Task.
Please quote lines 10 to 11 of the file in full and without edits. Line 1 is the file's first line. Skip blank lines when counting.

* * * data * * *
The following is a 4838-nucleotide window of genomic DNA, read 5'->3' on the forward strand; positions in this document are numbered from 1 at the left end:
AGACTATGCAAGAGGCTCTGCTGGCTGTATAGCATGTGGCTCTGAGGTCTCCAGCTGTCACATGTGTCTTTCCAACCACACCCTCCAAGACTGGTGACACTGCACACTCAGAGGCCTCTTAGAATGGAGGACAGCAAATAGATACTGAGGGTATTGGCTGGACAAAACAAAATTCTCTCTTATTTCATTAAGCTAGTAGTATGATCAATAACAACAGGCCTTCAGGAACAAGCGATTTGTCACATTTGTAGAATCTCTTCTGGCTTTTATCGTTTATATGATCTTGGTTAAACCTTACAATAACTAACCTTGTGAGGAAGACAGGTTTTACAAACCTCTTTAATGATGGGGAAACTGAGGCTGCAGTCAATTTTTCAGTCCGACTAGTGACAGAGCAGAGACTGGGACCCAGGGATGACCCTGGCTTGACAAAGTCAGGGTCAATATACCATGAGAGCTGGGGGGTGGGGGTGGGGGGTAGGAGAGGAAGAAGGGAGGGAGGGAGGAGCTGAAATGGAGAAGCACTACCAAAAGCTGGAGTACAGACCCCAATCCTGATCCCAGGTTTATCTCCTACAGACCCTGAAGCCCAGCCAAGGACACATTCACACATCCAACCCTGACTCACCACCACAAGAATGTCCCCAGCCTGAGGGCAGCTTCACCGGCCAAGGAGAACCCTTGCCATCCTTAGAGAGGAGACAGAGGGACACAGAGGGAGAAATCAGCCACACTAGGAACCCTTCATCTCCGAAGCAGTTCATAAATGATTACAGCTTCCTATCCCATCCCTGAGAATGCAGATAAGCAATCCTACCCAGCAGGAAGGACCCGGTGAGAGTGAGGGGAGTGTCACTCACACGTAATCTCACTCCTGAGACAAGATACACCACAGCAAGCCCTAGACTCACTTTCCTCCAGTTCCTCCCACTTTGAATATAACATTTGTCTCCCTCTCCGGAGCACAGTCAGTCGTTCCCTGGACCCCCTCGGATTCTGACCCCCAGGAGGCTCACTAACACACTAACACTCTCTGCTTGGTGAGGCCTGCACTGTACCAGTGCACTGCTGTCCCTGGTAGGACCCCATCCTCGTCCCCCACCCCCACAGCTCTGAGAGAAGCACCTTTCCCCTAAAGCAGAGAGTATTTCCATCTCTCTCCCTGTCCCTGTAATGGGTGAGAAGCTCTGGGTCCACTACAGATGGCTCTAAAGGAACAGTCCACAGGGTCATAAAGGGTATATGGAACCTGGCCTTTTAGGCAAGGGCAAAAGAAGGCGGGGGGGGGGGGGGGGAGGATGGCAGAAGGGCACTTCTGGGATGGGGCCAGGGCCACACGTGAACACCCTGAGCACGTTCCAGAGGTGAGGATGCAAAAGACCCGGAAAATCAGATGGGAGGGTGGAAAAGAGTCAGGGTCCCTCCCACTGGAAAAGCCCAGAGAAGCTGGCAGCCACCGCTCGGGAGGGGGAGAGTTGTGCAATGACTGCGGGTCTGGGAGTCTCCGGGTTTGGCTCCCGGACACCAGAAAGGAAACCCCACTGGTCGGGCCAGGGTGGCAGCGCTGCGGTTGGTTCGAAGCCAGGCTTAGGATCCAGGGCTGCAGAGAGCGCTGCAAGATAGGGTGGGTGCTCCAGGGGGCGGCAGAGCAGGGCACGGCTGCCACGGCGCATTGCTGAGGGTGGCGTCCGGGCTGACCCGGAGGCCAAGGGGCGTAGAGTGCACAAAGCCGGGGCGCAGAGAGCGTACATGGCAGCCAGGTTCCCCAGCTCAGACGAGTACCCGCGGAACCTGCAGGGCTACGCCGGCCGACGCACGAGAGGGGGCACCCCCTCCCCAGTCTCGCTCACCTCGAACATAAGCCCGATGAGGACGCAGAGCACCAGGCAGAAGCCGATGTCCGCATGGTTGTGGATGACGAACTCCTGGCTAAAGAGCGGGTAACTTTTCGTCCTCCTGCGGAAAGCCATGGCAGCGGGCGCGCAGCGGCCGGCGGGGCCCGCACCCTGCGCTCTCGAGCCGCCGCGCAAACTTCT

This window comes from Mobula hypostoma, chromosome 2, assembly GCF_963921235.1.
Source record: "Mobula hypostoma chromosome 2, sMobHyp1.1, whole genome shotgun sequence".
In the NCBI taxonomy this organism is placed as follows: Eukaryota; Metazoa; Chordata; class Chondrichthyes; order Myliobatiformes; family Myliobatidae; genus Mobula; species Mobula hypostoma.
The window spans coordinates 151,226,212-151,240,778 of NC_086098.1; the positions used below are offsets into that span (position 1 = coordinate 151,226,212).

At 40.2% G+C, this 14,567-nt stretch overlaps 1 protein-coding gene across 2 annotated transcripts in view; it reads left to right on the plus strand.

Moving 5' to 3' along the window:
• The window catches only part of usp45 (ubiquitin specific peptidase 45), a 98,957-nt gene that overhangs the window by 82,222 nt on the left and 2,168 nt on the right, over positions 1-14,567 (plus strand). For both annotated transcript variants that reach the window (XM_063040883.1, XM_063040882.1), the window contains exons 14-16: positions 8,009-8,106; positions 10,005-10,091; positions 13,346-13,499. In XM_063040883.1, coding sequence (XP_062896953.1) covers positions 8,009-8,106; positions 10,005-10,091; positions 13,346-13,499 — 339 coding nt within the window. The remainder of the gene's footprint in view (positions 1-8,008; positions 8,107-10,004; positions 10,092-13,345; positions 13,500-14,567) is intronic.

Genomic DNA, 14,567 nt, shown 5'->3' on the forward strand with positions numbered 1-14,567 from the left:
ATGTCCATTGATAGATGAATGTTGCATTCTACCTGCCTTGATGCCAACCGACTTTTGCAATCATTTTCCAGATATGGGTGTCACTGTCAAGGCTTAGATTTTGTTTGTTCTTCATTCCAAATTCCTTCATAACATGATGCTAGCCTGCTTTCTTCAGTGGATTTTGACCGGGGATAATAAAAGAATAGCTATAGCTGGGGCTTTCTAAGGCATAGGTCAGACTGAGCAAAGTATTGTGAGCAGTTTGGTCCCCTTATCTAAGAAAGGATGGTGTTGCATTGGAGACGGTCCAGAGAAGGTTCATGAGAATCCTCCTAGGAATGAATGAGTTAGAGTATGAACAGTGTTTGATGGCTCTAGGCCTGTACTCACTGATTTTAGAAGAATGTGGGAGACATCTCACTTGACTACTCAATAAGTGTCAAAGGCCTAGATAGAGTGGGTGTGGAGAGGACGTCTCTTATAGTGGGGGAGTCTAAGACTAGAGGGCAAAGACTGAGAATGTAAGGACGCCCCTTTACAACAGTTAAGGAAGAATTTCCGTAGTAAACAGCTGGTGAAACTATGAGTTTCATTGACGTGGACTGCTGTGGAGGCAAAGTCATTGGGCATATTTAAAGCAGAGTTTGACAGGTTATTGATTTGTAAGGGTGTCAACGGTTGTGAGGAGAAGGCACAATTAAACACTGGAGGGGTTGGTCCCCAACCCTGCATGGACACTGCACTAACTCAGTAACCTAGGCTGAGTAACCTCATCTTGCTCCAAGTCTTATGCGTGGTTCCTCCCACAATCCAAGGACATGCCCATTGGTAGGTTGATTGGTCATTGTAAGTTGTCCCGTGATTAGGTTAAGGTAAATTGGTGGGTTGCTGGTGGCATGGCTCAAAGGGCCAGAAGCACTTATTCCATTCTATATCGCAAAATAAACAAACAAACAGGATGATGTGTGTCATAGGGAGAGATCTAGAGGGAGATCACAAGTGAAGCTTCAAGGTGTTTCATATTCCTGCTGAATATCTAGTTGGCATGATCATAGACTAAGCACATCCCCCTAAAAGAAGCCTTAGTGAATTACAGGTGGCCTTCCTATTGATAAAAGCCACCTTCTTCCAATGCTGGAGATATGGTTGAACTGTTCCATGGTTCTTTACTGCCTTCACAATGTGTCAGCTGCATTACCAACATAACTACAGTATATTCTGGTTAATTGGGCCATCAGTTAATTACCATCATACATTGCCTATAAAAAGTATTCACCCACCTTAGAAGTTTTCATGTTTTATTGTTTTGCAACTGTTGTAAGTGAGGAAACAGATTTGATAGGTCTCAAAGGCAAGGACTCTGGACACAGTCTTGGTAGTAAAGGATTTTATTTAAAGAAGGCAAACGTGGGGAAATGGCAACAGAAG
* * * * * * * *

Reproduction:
Genomic DNA, 14,567 nt, shown 5'->3' on the forward strand with positions numbered 1-14,567 from the left:
ATGTCCATTGATAGATGAATGTTGCATTCTACCTGCCTTGATGCCAACCGACTTTTGCAATCATTTTCCAGATATGGGTGTCACTGTCAAGGCTTAGATTTTGTTTGTTCTTCATTCCAAATTCCTTCATAACATGATGCTAGCCTGCTTTCTTCAGTGGATTTTGACCGGGGATAATAAAAGAATAGCTATAGCTGGGGCTTTCTAAGGCATAGGTCAGACTGAGCAAAGTATTGTGAGCAGTTTGGTCCCCTTATCTAAGAAAGGATGGTGTTGCATTGGAGACGGTCCAGAGAAGGTTCATGAGAATCCTCCTAGGAATGAATGAGTTAGAGTATGAACAGTGTTTGATGGCTCTAGGCCTGTACTCACTGATTTTAGAAGAATGTGGGAGACATCTCACTTGACTACTCAATAAGTGTCAAAGGCCTAGATAGAGTGGGTGTGGAGAGGACGTCTCTTATAGTGGGGGAGTCTAAGACTAGAGGGCAAAGACTGAGAATGTAAGGACGCCCCTTTACAACAGTTAAGGAAGAATTTCCGTAGTAAACAGCTGGTGAAACTATGAGTTTCATTGACGTGGACTGCTGTGGAGGCAAAGTCATTGGGCATATTTAAAGCAGAGTTTGACAGGTTATTGATTTGTAAGGGTGTCAACGGTTGTGAGGAGAAGGCACAATTAAACACTGGAGGGGTTGGTCCCCAACCCTGCATGGACACTGCACTAACTCAGTAACCTAGGCTGAGTAACCTCATCTTGCTCCAAGTCTTATGCGTGGTTCCTCCCACAATCCAAGGACATGCCCATTGGTAGGTTGATTGGTCATTGTAAGTTGTCCCGTGATTAGGTTAAGGTAAATTGGTGGGTTGCTGGTGGCATGGCTCAAAGGGCCAGAAGCACTTATTCCATTCTATATCGCAAAATAAACAAACAAACAGGATGATGTGTGTCATAGGGAGAGATCTAGAGGGAGATCACAAGTGAAGCTTCAAGGTGTTTCATATTCCTGCTGAATATCTAGTTGGCATGATCATAGACTAAGCACATCCCCCTAAAAGAAGCCTTAGTGAATTACAGGTGGCCTTCCTATTGATAAAAGCCACCTTCTTCCAATGCTGGAGATATGGTTGAACTGTTCCATGGTTCTTTACTGCCTTCACAATGTGTCAGCTGCATTACCAACATAACTACAGTATATTCTGGTTAATTGGGCCATCAGTTAATTACCATCATACATTGCCTATAAAAAGTATTCACCCACCTTAGAAGTTTTCATGTTTTATTGTTTTGCAACTGTTGTAAGTGAGGAAACAGATTTGATAGGTCTCAAAGGCAAGGACTCTGGACACAGTCTTGGTAGTAAAGGATTTTATTTAAAGAAGGCAAACGTGGGGAAATGGCAACAGAAG